Florida Senate Archives - Page 7 of 34 - Florida Politics

House to consider proposed committee bill to eliminate Enterprise Florida

The Florida House has fired back, filing a proposed committee bill this week completely eliminate Enterprise Florida, the state’s public-private jobs agency.

The proposed committee bill (PCB CCS 17-01) would, among other things, abolish Enterprise Florida and Visit Florida, two organizations which have drawn the ire of House Speaker Richard Corcoran.

The bill, which is expected to be discussed during Wednesday’s House Careers & Competition Subcommittee meeting, comes as Gov. Rick Scott makes some of his strongest criticisms to date about the House’s position on incentives and Visit Florida.

“If you don’t support Enterprise Florida, if you don’t support Visit Florida, then you don’t care about jobs,” said Scott after Thursday’s Enterprise Florida Board of Directors meeting. “When somebody gets a job, who gets helped the most? The most disadvantaged in our state gets helped the most. So who ever doesn’t support Enterprise Florida, doesn’t support Visit Florida, doesn’t understand how business works and is not focused on how families in every part of the state get a job.”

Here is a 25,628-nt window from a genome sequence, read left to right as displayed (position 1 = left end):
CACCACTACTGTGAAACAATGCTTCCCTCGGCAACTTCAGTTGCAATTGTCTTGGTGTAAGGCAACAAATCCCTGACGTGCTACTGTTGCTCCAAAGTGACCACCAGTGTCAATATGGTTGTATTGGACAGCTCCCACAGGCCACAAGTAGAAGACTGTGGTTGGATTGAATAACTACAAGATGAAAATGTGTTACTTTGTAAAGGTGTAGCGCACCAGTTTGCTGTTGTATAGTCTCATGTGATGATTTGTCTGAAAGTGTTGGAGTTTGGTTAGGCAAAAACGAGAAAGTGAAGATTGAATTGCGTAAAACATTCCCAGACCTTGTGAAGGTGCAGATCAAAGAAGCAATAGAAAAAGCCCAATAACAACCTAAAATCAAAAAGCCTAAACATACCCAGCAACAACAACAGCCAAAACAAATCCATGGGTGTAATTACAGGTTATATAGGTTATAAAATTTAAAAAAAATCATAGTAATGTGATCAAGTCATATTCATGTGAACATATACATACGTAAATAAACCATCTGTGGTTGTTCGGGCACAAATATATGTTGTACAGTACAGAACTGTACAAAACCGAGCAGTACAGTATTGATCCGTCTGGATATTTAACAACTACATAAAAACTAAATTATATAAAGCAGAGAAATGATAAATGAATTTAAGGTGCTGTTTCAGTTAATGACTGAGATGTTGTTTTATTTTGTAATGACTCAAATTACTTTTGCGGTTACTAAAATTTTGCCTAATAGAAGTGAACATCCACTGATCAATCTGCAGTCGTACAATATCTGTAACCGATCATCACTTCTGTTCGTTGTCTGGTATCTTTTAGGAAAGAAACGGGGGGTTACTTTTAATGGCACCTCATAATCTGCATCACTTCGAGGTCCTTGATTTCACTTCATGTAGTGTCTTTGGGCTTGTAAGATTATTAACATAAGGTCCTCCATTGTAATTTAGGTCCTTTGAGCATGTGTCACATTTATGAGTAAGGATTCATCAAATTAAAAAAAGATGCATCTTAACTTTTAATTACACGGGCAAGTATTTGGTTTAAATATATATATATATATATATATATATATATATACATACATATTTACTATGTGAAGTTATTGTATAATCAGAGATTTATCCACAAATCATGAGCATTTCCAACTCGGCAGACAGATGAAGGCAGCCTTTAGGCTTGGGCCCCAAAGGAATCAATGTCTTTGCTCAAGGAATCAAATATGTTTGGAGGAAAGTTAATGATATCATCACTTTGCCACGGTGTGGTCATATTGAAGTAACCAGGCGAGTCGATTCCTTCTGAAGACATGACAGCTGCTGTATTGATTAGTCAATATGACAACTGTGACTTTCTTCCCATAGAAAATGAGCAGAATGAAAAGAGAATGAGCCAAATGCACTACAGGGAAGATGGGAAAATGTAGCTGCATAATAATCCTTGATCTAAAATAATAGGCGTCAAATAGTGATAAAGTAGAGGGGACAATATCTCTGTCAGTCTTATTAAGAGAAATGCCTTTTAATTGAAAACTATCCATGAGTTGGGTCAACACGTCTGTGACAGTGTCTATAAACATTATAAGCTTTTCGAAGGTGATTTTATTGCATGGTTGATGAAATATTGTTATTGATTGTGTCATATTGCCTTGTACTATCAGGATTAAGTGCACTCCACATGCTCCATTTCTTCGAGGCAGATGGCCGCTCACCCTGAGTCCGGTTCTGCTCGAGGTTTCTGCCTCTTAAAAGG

Corcoran played a key role in blocking Scott’s proposal for $250 million for Enterprise Florida in 2016, and he’s poised to do the same in 2017. He remains staunchly opposed to incentives, taking the position they are little more than “corporate welfare.”

And on Tuesday, Corcoran said there would be “no (economic) incentives” in his chamber’s proposed 2017-18 budget.

That position could be costing the state jobs in the long run. A few years ago, Scott said the state was in the middle of conversations with GE when the state Legislature decided to cut funding for incentives. Those conversations, Scott said, ended soon after.